Asking people whether they “like” or “dislike” ads is always a bit of a phony survey question, since the query usually triggers a reflex rather than a thought. But when you see a pretty sharp change in the reflex, there is reason to take notice. According to its regular survey of student attitudes toward their mobile devices by Ball State researchers, annoyance over mobile advertising has grown faster than has exposure to these ads. Currently, 76% of Ball State smartphone-using students say they get ads on their devices -- up 15% since the survey started in 2009. But 69% of now say they are annoyed by these units, up 36% in five years from 51%.
If the respondents are to be believed (again, the questions are just asking for stock responses), advertisers may begin to pay a price for becoming recognized as mobile pests. A third of the smartphone owners who get mobile ads say they are less likely to purchase the advertised products as a result.
Hard as it may be to gauge mobile advertising’s negative impact on purchase intent (you have to recall the ad in order not to buy the product, after all), there is a shift in attitudes somewhere lurking in these metrics. College students used to be the cash-strapped freebie-hunters that marketers could count on to respond to offers and tolerate promotional intrusions more than most. Ad-choked messaging/chat services and adware-spiked free download sites were built to capture this demo.
My take on this is that even though college students are still willing to trade free stuff for consuming ads, they seem to need a more explicit exchange of value. The institutionalized structure of ad support, embodied by interruptive and intrusive banners on everything, seems to be challenged by a medium that is more personal and its user take more personally. It may not be that they don’t want ads or like them less, but that they need a clearer model of value exchange.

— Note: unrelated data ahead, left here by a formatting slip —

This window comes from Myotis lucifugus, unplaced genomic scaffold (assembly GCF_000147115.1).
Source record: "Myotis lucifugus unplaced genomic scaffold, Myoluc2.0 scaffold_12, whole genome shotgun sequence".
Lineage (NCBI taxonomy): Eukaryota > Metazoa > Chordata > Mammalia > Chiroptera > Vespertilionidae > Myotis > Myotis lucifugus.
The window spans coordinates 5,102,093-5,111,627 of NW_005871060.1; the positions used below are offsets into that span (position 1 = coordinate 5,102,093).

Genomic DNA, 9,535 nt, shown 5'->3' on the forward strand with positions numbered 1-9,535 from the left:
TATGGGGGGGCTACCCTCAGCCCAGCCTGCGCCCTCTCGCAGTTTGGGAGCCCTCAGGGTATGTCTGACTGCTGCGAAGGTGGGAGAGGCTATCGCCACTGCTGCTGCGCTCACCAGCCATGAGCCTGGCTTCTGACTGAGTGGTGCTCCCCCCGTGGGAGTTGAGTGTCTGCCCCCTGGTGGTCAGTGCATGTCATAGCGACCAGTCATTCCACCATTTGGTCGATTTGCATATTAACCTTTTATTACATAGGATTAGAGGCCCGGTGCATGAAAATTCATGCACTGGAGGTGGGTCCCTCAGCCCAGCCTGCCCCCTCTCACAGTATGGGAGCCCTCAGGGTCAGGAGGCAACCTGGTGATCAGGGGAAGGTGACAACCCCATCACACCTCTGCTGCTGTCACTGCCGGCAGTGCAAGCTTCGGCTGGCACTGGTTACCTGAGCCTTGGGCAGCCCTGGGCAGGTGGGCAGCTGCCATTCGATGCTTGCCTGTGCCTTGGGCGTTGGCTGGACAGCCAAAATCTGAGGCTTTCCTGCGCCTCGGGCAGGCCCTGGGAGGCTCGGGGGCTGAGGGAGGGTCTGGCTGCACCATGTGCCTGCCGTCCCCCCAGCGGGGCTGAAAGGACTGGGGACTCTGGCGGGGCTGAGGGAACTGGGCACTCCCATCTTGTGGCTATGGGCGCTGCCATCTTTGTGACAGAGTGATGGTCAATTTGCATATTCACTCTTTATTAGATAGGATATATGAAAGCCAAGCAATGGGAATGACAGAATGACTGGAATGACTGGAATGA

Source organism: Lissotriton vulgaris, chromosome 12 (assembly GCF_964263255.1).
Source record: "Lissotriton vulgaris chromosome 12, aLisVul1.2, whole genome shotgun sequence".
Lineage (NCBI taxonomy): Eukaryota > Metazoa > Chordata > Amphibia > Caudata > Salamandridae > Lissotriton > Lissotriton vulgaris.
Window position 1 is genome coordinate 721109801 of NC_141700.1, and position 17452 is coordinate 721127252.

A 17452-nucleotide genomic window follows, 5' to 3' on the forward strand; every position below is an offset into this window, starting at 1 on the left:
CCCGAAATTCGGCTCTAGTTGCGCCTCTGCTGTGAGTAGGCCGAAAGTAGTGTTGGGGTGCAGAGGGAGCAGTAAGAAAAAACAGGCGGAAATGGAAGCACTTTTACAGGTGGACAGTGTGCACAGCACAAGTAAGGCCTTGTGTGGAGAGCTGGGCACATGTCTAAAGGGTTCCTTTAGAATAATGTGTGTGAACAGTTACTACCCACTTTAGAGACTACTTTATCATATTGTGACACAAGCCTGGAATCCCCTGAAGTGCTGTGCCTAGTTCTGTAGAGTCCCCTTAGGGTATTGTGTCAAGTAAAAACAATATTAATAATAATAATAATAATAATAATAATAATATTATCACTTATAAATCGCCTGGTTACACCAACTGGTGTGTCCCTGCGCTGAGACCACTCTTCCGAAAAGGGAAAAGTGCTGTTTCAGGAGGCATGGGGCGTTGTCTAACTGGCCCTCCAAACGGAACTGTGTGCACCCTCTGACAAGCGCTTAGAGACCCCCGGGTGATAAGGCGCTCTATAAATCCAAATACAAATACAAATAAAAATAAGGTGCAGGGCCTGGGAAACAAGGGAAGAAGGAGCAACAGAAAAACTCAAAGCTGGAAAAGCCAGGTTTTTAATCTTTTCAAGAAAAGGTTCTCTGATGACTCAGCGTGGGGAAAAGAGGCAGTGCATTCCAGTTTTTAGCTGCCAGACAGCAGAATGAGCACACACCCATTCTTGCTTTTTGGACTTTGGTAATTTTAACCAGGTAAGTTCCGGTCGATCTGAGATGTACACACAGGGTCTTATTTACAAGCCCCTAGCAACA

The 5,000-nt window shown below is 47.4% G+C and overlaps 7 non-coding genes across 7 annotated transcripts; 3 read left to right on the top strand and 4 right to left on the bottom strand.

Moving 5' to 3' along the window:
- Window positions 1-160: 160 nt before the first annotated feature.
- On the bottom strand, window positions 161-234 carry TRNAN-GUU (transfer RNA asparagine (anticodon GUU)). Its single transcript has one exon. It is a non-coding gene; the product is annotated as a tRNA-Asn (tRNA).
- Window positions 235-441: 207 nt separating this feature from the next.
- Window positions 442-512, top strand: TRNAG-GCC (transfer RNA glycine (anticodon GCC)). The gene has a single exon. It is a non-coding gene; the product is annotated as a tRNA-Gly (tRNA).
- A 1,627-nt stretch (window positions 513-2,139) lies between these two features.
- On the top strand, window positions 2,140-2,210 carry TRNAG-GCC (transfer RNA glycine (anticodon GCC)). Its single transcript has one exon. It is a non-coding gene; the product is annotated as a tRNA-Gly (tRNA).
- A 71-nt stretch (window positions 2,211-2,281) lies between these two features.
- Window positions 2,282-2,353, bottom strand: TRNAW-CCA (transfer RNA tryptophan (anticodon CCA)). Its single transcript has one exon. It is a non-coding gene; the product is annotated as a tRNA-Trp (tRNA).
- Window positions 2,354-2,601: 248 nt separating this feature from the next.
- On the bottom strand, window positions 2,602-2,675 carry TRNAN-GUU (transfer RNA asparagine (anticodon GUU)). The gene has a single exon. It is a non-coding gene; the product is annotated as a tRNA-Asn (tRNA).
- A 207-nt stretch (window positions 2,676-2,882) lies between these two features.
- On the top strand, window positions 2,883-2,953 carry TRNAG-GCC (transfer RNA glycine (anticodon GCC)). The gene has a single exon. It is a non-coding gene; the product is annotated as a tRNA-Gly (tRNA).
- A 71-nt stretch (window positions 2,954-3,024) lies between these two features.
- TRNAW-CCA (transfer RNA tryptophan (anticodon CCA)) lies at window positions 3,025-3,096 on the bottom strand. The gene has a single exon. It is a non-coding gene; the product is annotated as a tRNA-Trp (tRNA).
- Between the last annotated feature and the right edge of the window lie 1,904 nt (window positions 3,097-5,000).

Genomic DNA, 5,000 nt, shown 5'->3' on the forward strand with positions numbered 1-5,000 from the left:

It has to be clear and even more personal -- deliberate.
But maybe free ain’t what it used to be for this segment. More than half of smartphone users (58%) in this group say they are not interested in getting coupons or discounts on their phones -- more than double the 24% who claimed disinterest in 2009. College students have either gotten a lot richer or just less impressed by yet another channel-pushing deals. Either the convenience factor of getting promotions on mobile has lost its luster or these kids are so swamped in offers now that having them clutter the phone is more trouble than it is worth. Still, the old marketing moves for this segment are not dead yet.
Forty-four percent of smartphone users would accept ads in exchange for free stuff (with books, music and movies among the most desired freebies). Almost half will accept ads on their phones if some monetary incentive were involved.
Yeah, they are still college students.
Speaking of which -- man, can they eat. They are absolutely devouring content on these devices.
Use smartphones for email: 86%
Use smartphones daily for Web browsing: 74%
Use smartphones to take and send photos: 99%
Use smartphones to take and send video: 94%
Use smartphones to access social media: 92% (more than double from 2009)
Use smartphone GPS capabilities: 94%
Use smartphones to watch video: 81% (up from 24% in 2009)
It is that last metric, the near universality of video viewing on handheld devices, that probably has the longest-term and financially important implications. The digital video economy is going to start racing off of the least comfortable streaming media viewing platform yet invented – the personal computer, and towards its more natural home, the personal device.